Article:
Modulation of cellular Pseudomonas exotoxin A sensitivity through induced changes in toxin receptor expression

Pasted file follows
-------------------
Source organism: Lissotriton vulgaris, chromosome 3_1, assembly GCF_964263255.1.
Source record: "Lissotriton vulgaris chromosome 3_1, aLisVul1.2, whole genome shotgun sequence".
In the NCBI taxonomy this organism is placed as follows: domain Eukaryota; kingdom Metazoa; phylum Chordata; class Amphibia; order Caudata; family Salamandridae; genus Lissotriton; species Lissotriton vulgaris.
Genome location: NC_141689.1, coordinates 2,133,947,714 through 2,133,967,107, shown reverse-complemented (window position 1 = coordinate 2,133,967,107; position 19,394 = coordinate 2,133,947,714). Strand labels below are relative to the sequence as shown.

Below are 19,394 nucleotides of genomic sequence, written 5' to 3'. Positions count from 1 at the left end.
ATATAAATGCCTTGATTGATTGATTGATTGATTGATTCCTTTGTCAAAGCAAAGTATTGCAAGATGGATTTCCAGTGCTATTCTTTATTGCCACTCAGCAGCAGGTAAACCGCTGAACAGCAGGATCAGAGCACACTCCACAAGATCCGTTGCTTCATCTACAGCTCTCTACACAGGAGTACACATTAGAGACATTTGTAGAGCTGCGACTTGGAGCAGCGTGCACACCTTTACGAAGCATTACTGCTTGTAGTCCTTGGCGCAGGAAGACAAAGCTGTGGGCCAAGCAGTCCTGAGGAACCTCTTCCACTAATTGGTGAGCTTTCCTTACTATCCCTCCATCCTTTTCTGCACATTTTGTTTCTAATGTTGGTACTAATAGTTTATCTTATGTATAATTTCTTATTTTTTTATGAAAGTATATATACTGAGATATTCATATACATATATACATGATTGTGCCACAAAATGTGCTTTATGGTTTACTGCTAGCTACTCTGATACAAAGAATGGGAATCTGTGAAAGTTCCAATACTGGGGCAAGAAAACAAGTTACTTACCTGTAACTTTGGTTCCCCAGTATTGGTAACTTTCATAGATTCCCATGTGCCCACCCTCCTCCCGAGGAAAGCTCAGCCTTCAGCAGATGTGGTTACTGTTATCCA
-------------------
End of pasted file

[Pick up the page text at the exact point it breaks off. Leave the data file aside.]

Pseudomonas' Exotoxin A (PEA) is an intracellular-acting bacterial exotoxin produced by the opportunistic pathogen 'Pseudomonas aeruginosa'. PEA intoxication is a multi-step process in which PEA exploits the cellular machinery of target cells in an effort to reach the cytoplasm in an activated state capable of inhibiting protein synthesis. We hypothesized that induced alterations in the expression levels of specific components of the cellular machinery exploited by PEA during intoxication represent mechanisms by which cellular sensitivity to PEA can be altered by the host. To test this hypothesis, we first investigated whether alterations in cellular sensitivity to PEA can be induced by diverse cellular events. Using a [3H]leucine incorporation assay to measure inhibition of protein synthesis, we demonstrated that primary rat hepatocytes cultured on a collagen type I matrix show markedly decreased sensitivity to PEA in a time-dependent fashion. PEA sensitivity is also markedly decreased in the rat macrophage-like cell line HS-P in a dose- and time-dependent manner after LPS treatment. We also demonstrated that normal and transformed murine liver cells exhibit divergent PEA sensitivities, with transformed cells demonstrating greater PEA sensitivity than their non-transformed counterparts. PEA intoxication begins when PEA binds the low-density lipoprotein receptor-related protein (LRP). PEA toxicity was decreased by a LRP antagonist, the receptor-associated protein, confirming the importance of the LRP in PEA intoxication in these three cell types. Induced alterations in cellular PEA sensitivity were positively correlated with changes in functional cell surface LRP expression, as measured by [alpha]2-macroglobulin internalization studies, and LRP mRNA levels, as determined by Northern blot analysis. The importance of LRP expression in mediating PEA sensitivity was also addressed with conjugate PEA toxins that do not utilize the LRP for cellular entry. We conclude that induced alterations in the expression levels of the LRP are an important mechanism by which cellular PEA sensitivity is altered by the host. These studies indicate that it is probable that the production of various LRP regulatory factors may be initiated in response to 'P. aeruginosa', consequently altering cellular and tissue PEA sensitivity during infection.